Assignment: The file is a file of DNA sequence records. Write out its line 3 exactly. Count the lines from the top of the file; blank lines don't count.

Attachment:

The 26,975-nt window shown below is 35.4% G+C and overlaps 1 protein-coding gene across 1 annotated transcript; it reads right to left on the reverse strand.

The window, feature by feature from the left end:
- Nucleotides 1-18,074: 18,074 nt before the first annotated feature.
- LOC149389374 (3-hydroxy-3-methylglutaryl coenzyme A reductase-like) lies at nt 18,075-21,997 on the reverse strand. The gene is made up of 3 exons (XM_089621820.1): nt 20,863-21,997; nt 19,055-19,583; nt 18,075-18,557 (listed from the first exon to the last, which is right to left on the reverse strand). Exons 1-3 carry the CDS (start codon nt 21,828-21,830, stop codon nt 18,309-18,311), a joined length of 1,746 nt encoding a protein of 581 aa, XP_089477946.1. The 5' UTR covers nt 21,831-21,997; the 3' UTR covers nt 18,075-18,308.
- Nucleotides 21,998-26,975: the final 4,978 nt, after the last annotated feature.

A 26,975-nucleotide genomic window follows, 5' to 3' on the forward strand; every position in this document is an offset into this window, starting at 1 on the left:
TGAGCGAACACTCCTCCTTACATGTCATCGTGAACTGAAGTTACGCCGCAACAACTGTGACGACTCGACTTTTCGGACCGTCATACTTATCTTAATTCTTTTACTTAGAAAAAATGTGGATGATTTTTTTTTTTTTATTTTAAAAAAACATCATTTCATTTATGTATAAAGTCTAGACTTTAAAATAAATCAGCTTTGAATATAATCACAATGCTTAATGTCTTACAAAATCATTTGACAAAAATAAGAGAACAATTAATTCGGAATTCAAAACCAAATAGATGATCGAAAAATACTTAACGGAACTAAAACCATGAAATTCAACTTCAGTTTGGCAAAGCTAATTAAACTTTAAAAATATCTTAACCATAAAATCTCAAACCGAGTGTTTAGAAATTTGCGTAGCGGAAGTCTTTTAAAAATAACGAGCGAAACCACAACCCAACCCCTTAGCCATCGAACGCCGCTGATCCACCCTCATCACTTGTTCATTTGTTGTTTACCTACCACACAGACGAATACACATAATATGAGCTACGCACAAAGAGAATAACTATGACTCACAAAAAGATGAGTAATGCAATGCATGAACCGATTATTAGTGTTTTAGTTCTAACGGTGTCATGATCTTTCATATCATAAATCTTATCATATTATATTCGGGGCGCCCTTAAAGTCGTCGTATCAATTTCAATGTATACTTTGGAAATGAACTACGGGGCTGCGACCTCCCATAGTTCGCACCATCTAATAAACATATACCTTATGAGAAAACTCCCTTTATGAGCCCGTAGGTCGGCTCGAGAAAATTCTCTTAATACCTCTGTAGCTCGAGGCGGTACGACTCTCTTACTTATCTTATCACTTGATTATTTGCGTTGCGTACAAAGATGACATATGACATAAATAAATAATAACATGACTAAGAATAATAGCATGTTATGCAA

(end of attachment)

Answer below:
- Nucleotides 1-18,074: 18,074 nt before the first annotated feature.